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In Search of the Biggest Tamarack

By Kevin Martin

Tamarack trees showing off their fall color. Photo courtesy Kevin Martin

Tamarack trees (American larch) are known for their beauty in the wild and as a landscaping conifer that changes with the seasons. Their soft golden glow in the fall catches your gaze and, in the spring, their bright green needles contrast with young female cones that start off as small purple flowers. Its lumber is used for outdoor applications, where it lasts for some time as posts, decking, and outdoor furniture.

Another important use is as knees in boatbuilding. The tree grows in cold northern swamps, making it easier to pull the large roots from the loose soil once the tree is cut. Over history, some loggers and sawyers made extra money by removing these stumps from swamps and sawing them into knees for wooden boats large and small. The grain follows the curves needed for ribs or stems in Adirondack guideboats, canoes, and the ceiling knees on large ships. Many small boats made by Old Town Canoe Co. before the 1950s feature hackmatack, as the tamarack is called in Maine, for transom and seat knees. The wood is fairly light, smooth to the touch, has a nice blond color, and is hard enough to hold fastenings well. It is also full of resin, which makes it very long lasting.

The frame for an Adirondack guideboat with hackmatack knees cut to shape for ribs and stems. Photo courtesy Kevin Martin

The tamarack has a special place in my mind as a significant tree in the northeast, with a story that shows how connections between people and trees live on in many different ways.

The story starts with the news of a record big tamarack in the NH Big Tree Program that was close in size to the national champion for the species. It had not been located or measured for many years. Coos County forester Brendan Prusik, recently retired Coos forester Sam Stoddard, and I set out and searched for it in a vast swamp area off Bog Brook near the Androscoggin River. After much traipsing around, following moose trails in the knee-deep wet bog, we found several large standing dead tamaracks, and decided the big tree might have been one of those. On the way out we found a smaller living one and declared it the new county champion of the species, but it was not close to the size of the fabled national champion.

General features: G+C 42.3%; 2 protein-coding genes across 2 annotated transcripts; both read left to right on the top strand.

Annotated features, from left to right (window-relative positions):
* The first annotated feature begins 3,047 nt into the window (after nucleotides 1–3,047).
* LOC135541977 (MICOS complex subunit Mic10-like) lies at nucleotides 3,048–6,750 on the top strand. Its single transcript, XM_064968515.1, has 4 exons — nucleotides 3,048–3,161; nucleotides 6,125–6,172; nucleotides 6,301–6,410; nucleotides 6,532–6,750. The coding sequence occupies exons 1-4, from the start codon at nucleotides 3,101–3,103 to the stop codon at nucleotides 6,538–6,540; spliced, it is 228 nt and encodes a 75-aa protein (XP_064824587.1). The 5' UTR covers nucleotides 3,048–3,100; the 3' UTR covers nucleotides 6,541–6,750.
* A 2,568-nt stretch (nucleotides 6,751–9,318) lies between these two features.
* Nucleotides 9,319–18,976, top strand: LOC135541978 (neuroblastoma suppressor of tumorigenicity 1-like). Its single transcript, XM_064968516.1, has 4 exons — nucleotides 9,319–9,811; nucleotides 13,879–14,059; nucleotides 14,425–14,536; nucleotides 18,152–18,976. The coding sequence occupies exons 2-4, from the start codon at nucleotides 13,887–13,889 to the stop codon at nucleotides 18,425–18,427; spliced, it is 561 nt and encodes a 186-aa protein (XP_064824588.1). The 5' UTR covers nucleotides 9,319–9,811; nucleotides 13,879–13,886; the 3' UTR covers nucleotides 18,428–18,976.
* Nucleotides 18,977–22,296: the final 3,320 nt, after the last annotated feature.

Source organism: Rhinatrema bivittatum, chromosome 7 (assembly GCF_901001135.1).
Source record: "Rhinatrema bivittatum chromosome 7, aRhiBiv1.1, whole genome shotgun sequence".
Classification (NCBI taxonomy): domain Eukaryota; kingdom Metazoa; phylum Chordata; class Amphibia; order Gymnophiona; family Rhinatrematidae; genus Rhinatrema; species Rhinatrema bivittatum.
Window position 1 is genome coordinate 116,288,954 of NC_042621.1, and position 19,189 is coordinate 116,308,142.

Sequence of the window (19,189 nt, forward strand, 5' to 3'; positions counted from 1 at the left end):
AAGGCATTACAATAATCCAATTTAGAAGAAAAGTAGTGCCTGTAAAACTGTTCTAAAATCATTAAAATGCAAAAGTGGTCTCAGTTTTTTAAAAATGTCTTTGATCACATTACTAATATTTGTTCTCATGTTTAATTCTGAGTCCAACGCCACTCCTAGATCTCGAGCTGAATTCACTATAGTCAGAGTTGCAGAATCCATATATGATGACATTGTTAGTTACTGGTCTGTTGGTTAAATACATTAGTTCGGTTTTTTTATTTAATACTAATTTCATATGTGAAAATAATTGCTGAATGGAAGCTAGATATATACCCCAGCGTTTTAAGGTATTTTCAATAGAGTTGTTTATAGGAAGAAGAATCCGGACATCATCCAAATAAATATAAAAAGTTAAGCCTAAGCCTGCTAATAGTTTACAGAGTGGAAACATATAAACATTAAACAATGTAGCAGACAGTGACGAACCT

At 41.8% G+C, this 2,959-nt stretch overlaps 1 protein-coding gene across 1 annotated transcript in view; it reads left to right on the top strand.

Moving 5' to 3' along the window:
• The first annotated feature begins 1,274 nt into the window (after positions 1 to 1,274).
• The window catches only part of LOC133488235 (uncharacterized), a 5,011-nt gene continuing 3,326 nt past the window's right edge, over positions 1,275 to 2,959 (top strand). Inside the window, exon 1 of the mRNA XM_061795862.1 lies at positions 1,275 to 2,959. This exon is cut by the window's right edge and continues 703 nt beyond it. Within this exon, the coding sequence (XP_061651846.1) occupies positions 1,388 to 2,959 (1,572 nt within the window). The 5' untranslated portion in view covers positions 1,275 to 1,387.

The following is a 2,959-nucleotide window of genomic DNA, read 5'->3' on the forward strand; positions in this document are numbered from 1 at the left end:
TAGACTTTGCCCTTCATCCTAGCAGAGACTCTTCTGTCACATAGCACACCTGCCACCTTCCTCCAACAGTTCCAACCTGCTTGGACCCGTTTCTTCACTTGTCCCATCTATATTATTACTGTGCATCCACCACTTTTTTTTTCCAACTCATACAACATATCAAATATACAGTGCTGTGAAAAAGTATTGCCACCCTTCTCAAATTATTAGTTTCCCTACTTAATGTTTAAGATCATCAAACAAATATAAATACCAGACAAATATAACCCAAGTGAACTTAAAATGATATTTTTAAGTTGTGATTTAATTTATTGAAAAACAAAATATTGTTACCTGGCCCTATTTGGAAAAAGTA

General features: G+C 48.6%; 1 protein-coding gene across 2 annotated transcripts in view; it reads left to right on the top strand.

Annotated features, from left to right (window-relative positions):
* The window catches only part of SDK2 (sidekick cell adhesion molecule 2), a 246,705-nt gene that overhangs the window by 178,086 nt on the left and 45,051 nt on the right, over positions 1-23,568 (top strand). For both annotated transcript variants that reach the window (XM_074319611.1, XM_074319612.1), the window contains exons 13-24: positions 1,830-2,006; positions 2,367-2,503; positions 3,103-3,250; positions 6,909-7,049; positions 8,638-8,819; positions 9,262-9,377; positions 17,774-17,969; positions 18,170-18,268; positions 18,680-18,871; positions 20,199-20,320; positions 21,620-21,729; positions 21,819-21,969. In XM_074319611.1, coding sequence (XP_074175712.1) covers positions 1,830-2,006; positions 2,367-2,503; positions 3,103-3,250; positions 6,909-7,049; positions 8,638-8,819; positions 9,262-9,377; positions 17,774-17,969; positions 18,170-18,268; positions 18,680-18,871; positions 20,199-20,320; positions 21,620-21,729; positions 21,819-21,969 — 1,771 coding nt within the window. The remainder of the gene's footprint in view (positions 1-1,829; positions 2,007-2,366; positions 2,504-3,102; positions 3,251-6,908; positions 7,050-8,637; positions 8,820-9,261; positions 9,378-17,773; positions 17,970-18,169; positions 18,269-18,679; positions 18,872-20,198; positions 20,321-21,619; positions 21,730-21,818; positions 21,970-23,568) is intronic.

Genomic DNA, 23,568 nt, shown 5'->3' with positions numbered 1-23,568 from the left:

A year or so later, Karen Zale from upstate Vermont contacted me about restoring her father’s canoe—he had died a year earlier. She mentioned that its name was Tamarack. I let her know that I would be able to do the work, and thought it was interesting that the canoe was named Tamarack because I had been searching for a large tree of that type.

In a lengthy reply she shared stories of canoeing during childhood and how her father had loved the tamarack tree. She had also attached a story about her father, John Zale. A prisoner of war in the Philippines during World War II, he had survived the Bataan Death March. Afterward, he was aboard what were called the “Hell Ships” that transported the prisoners to a prison camp. The conditions while en route were hellish. Allied battleships fired upon and sank some of the ships, not knowing the prisoners were on board, and more than 1,000 men were jammed into a hold made for 200. Many died but Zale survived, making it to a POW camp in Japanese-controlled Manchuria in northeastern China where he survived three years of torture and harsh treatment. After the war, he returned to Vermont, started a family, and eventually became a Boy Scout leader where he taught the scouts the art of survival.

I was able to restore the canoe to its former glory. The decks turned out to be made of tamarack, and that name was repainted on the sides along with his POW number. Tamarack is now hanging in a Scout lodge in Buffalo, New York. Karen’s book about her father—called The Will to Survive—is available online and through bookstores.

Not long after restoring the canoe, I learned about a large tamarack in Tamworth, New Hampshire. We spent a few hours taking the measurements and admiring the tree. When adding up the circumference, height, and crown spread, the total points earned this tree the title of state champion for New Hampshire, just six points lower than the national champion. At the time, trees within five points of each other were considered a tie. Needless to say, we took a few more measuring trips to that tree, but could never come up with that additional point to make it a national champ.

We submitted it to American Forests as a national competitor. The following year the other champion tree died, and as a fitting end to this story, the NH tree was designated the national champ.

Kevin Martin builds small boats in Epping, New Hampshire. He is the author of Big Trees of Northern New England, published in 2022, which features hikes to visit some of the largest trees on public land.


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